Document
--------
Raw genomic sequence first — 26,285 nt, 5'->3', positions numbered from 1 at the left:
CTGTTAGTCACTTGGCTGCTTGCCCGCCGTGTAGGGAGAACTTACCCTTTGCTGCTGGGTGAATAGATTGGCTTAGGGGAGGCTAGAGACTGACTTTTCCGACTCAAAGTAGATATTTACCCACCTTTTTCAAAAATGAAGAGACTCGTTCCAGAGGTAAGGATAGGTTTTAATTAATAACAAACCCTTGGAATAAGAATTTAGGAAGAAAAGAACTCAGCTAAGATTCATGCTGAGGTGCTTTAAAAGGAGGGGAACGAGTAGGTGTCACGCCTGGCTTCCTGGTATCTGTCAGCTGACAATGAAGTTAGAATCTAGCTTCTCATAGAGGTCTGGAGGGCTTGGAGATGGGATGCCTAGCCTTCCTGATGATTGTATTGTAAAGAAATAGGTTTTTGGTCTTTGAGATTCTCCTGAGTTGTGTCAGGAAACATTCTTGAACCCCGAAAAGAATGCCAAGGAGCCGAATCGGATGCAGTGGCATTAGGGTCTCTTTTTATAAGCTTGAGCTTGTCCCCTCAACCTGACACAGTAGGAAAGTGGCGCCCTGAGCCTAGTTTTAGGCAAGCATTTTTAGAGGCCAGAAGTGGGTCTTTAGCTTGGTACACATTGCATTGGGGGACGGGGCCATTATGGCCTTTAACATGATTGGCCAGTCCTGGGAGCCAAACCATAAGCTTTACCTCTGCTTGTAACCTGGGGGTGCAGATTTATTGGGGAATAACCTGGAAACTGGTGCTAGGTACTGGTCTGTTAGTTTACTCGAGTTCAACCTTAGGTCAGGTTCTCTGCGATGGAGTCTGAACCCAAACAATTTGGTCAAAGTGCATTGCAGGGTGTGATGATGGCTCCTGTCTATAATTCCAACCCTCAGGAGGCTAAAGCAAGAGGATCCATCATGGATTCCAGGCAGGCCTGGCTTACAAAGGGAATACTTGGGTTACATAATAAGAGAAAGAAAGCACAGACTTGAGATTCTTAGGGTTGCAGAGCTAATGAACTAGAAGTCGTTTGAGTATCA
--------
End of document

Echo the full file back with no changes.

Raw genomic sequence first — 26,285 nt, 5'->3', positions numbered from 1 at the left:
CTGTTAGTCACTTGGCTGCTTGCCCGCCGTGTAGGGAGAACTTACCCTTTGCTGCTGGGTGAATAGATTGGCTTAGGGGAGGCTAGAGACTGACTTTTCCGACTCAAAGTAGATATTTACCCACCTTTTTCAAAAATGAAGAGACTCGTTCCAGAGGTAAGGATAGGTTTTAATTAATAACAAACCCTTGGAATAAGAATTTAGGAAGAAAAGAACTCAGCTAAGATTCATGCTGAGGTGCTTTAAAAGGAGGGGAACGAGTAGGTGTCACGCCTGGCTTCCTGGTATCTGTCAGCTGACAATGAAGTTAGAATCTAGCTTCTCATAGAGGTCTGGAGGGCTTGGAGATGGGATGCCTAGCCTTCCTGATGATTGTATTGTAAAGAAATAGGTTTTTGGTCTTTGAGATTCTCCTGAGTTGTGTCAGGAAACATTCTTGAACCCCGAAAAGAATGCCAAGGAGCCGAATCGGATGCAGTGGCATTAGGGTCTCTTTTTATAAGCTTGAGCTTGTCCCCTCAACCTGACACAGTAGGAAAGTGGCGCCCTGAGCCTAGTTTTAGGCAAGCATTTTTAGAGGCCAGAAGTGGGTCTTTAGCTTGGTACACATTGCATTGGGGGACGGGGCCATTATGGCCTTTAACATGATTGGCCAGTCCTGGGAGCCAAACCATAAGCTTTACCTCTGCTTGTAACCTGGGGGTGCAGATTTATTGGGGAATAACCTGGAAACTGGTGCTAGGTACTGGTCTGTTAGTTTACTCGAGTTCAACCTTAGGTCAGGTTCTCTGCGATGGAGTCTGAACCCAAACAATTTGGTCAAAGTGCATTGCAGGGTGTGATGATGGCTCCTGTCTATAATTCCAACCCTCAGGAGGCTAAAGCAAGAGGATCCATCATGGATTCCAGGCAGGCCTGGCTTACAAAGGGAATACTTGGGTTACATAATAAGAGAAAGAAAGCACAGACTTGAGATTCTTAGGGTTGCAGAGCTAATGAACTAGAAGTCGTTTGAGTATCA